In recent seasons kicking has developed into a kind of esoteric art, so abstruse, in fact, that most pro teams have left their kicking specialists to their own devices. "Very few observers can say why a kicked ball goes high, low or to the side," Oakland Coach John Rauch explains. The Raiders, however, believe they may have found a coach with some answers. He is 22-year-old Bugsy Engelberg, who played for East Tennessee State and was an assistant coach last season at Florida State. In his year at Tallahassee, Bugsy (he got his name when he was 2 weeks old and someone said he looked cute as a bug) developed an outstanding kicker, Grant Guthrie, who ranked among the top 10 college players in the country. Guthrie kicked 27 straight extra points and 28 of 29 for the Seminoles during the season.
Rauch is impressed with Engelberg's coaching methods. Bugsy sets volleyball nets between his kickers and the goalposts to force his athletes to loft the ball, and he narrows the width of the goalposts to improve their accuracy. At Florida State he filed down a heel plate—the kind pivoting quarterbacks sometimes use—and placed it on the toe of one kicker's shoe. He also experimented with removing the first three cleats to eliminate the problem of catching them in the turf as the foot comes into the ball. Then, there is an Engelberg invention—a five-foot elastic cord that binds a kicker's foot to a fixed object, restricting the kicking movement in order to build up more strength in the foot. "It's like a batter swinging two bats before going to the plate," the young coach explains.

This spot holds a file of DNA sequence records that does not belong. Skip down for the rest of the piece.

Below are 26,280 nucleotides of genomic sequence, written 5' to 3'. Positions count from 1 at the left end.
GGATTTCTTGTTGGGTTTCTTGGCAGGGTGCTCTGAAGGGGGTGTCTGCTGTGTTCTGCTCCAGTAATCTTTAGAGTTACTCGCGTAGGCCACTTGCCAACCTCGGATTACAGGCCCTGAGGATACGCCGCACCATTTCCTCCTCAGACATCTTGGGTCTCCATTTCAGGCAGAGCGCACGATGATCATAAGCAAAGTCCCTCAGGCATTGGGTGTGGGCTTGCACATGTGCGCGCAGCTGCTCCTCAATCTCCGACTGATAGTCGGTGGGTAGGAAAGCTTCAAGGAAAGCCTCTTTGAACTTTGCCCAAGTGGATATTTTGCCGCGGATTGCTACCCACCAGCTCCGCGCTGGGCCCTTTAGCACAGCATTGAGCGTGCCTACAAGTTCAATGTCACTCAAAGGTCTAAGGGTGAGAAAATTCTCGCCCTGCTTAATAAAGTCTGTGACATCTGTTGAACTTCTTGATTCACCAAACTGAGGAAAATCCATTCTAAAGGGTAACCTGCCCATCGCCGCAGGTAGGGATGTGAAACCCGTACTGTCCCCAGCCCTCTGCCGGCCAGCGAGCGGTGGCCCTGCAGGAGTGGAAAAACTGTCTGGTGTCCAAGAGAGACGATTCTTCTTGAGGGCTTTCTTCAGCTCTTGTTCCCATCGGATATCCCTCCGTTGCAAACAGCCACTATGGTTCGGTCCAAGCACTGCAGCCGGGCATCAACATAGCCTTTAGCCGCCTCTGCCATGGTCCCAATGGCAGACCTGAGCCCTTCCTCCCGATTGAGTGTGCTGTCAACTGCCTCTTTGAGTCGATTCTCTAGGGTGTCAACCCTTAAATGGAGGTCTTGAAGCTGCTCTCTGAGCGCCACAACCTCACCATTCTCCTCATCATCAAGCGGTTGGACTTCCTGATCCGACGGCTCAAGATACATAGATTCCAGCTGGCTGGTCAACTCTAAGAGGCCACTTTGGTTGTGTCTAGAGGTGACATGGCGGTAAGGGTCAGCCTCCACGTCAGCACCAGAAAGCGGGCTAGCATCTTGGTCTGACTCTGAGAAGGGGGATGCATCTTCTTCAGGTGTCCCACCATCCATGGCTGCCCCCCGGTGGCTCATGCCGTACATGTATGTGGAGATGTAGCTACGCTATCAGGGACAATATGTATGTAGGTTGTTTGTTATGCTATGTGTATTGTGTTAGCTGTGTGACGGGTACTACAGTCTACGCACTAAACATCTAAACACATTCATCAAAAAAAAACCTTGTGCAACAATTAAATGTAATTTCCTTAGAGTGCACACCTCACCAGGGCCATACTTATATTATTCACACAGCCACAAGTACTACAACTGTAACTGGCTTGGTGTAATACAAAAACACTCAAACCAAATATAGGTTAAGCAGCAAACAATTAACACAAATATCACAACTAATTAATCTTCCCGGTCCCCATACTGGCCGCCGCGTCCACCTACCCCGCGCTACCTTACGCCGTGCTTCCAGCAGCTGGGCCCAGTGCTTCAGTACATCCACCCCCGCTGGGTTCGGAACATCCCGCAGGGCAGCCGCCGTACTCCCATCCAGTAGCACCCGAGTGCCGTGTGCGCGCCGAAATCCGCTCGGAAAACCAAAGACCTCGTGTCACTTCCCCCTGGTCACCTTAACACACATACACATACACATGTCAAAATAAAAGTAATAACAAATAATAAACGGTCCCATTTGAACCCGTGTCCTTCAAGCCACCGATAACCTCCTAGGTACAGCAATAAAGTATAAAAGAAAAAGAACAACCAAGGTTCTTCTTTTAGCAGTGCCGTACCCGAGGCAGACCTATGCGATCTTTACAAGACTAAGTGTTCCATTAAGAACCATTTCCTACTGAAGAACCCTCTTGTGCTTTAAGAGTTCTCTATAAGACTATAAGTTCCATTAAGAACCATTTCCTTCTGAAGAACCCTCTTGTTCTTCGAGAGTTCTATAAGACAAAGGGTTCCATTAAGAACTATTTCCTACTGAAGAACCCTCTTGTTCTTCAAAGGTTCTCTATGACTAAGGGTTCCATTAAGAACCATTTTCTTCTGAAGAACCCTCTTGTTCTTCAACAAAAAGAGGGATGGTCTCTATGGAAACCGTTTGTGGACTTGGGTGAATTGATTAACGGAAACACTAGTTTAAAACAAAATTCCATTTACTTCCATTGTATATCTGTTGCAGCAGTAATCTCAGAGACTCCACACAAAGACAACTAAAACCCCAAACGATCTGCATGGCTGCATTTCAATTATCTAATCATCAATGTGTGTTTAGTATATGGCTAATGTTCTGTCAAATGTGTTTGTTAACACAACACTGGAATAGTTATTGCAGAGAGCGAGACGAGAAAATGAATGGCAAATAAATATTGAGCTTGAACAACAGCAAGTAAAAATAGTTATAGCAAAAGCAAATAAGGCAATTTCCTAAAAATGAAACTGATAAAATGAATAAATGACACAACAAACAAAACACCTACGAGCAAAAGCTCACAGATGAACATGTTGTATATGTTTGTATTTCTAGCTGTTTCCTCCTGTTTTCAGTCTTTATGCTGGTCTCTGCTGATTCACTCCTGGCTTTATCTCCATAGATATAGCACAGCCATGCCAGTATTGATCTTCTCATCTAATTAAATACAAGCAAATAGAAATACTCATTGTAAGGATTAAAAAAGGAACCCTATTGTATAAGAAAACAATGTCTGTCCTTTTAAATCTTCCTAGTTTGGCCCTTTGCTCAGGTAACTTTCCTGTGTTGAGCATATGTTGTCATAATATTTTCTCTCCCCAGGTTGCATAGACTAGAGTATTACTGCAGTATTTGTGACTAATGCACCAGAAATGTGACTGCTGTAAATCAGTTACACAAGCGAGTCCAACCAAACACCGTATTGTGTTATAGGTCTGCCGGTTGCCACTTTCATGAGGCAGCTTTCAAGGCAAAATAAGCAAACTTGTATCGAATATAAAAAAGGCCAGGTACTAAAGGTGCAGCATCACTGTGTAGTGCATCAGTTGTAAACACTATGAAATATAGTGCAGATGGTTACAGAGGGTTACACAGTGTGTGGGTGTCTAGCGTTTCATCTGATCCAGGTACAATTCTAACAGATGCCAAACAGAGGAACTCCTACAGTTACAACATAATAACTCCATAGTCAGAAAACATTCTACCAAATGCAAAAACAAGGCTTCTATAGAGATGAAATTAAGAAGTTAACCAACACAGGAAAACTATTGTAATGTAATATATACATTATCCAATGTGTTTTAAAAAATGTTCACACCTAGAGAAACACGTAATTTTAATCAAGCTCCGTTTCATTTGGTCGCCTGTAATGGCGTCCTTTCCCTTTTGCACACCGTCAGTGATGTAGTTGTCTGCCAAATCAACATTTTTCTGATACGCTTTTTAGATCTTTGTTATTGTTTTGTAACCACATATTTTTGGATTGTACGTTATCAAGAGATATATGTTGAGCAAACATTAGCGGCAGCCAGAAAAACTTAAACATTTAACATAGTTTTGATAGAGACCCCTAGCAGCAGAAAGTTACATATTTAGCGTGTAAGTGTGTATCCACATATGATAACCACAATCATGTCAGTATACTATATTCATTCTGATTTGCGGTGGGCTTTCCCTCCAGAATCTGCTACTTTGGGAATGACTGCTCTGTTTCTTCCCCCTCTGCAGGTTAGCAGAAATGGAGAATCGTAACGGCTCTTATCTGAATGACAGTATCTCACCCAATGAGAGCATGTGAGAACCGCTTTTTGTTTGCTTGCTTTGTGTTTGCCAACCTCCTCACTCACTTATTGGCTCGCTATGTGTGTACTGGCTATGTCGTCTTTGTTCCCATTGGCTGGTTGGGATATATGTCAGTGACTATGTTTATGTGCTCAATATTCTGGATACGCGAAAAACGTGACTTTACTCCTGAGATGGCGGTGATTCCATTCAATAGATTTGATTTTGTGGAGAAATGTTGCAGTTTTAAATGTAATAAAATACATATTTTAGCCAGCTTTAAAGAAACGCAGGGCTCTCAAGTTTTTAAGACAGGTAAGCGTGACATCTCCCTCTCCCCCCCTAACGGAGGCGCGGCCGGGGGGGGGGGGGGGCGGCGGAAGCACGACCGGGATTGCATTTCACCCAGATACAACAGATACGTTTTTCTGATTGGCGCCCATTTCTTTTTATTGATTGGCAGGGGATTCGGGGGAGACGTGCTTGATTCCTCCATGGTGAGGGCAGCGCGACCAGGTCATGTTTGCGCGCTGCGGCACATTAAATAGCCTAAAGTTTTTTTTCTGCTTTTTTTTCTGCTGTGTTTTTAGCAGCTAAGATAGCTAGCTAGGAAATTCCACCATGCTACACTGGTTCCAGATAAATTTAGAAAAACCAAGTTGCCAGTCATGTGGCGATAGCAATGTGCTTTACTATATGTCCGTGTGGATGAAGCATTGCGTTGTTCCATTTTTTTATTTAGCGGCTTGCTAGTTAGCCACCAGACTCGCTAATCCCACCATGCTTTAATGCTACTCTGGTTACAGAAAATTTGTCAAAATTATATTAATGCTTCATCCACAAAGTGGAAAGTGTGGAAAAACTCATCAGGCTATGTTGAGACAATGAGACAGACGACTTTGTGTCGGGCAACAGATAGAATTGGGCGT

Finally, Engelberg is working on a book about kicking. He would appear to have enough novel ideas to score well in that field, too.
Professional football isn't the only sport that has had a hot summer of labor-management strife. At the opening of the recent IBM tournament in Amsterdam, several chess players and officials declared that they were being rooked.
Prizes in professional and open tournaments are too low considering the hours, claimed several spokesmen. Dr. Max Euwe, a former world champion who is president of the Dutch Chess Association, protested the bad working conditions of supposedly professional chess in contrast to those enjoyed by amateurs in other sports. Holland's No. 1 tennis amateur, said Euwe, can make $2,200 in a few days. A Dutch chess master does well to make that much in nine tournaments.
The chessmen did not threaten any walkouts or sit-outs, but Euwe urged a prompt international settlement of their complaints. Management might be excused for not wanting to face the world's best chess brains across a bargaining table, but the Amsterdam players sounded determined. "We have always been poor," says Dutch Grandmaster Jan H. Donner. "That's why so many chess professionals are Communists, I think."